Practical learning activities in Interpersonal Skills Training

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practical training activities

This is a short selection of introductory activities on non-verbal communication. They can be used before or after a session about non-verbal communication, before or after student research on the subject. They can be used in sequence, individually or offered in response to content raised in discussion. Students are encouraged to suggest their own enquiries and designs worked out which are likely to be successful.

I observe-I imagine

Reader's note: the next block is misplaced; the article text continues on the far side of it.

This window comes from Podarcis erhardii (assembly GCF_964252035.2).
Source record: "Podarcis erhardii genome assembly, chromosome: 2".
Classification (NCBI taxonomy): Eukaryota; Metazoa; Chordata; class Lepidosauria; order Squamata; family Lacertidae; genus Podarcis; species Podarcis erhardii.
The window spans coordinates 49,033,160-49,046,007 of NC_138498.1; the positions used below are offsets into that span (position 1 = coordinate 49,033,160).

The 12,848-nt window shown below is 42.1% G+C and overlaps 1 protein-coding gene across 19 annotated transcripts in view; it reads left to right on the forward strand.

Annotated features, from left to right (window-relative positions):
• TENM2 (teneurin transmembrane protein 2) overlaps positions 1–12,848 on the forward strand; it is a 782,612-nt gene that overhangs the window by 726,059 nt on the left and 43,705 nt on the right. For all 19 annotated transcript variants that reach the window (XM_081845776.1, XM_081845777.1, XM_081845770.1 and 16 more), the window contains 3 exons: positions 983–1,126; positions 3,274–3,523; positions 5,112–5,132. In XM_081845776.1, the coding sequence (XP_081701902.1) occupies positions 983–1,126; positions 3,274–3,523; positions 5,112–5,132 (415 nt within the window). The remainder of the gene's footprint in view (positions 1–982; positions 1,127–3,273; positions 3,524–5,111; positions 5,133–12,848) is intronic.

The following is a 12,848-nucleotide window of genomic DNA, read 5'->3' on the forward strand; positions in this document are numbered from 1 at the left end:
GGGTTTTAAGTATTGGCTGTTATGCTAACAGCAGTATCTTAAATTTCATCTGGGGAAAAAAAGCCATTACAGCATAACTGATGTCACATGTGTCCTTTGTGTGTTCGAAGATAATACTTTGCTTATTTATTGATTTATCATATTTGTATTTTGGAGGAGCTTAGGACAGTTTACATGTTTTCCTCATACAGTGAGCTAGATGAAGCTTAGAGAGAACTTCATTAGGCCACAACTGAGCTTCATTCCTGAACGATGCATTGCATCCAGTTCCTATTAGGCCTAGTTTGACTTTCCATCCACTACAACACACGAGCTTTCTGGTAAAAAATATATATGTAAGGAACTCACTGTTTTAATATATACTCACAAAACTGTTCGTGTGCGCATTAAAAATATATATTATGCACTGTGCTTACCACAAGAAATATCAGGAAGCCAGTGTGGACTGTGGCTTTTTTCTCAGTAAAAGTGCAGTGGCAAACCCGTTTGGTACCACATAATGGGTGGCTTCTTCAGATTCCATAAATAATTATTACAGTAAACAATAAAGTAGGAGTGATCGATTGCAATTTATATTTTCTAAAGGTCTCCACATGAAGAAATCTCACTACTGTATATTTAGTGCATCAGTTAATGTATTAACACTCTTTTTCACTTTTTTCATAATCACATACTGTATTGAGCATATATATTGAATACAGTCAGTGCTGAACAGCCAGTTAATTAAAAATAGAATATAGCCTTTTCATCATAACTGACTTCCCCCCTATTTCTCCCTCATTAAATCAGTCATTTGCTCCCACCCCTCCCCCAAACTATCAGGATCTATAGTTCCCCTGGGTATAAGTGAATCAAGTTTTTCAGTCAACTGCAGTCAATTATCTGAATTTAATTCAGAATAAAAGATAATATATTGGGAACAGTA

This is one of the most basic of all training activities, taken from the gestalt school of psychology for practical living. It trains students to separate out the more objective, albeit selected observations of someone's behaviour from the more subjective interpretations and impressions created automatically by the listener. It enables students to distinguish between what one person is actually doing and how another perceives them, how and what the other is creating independently in their own minds from noticing that behaviour. It also trains students to focus on just what aspect of behaviour is making an impact and what is being communicated and how they are generating a significant part of that message themselves. It trains students to discern the messages being conveyed non-verbally which they actually do register and take in as part of the communication. It trains students to verbalise the non-verbal aspects of another's behaviour and explore what it might be conveying. It helps refine perceptions so as they agree with the reality.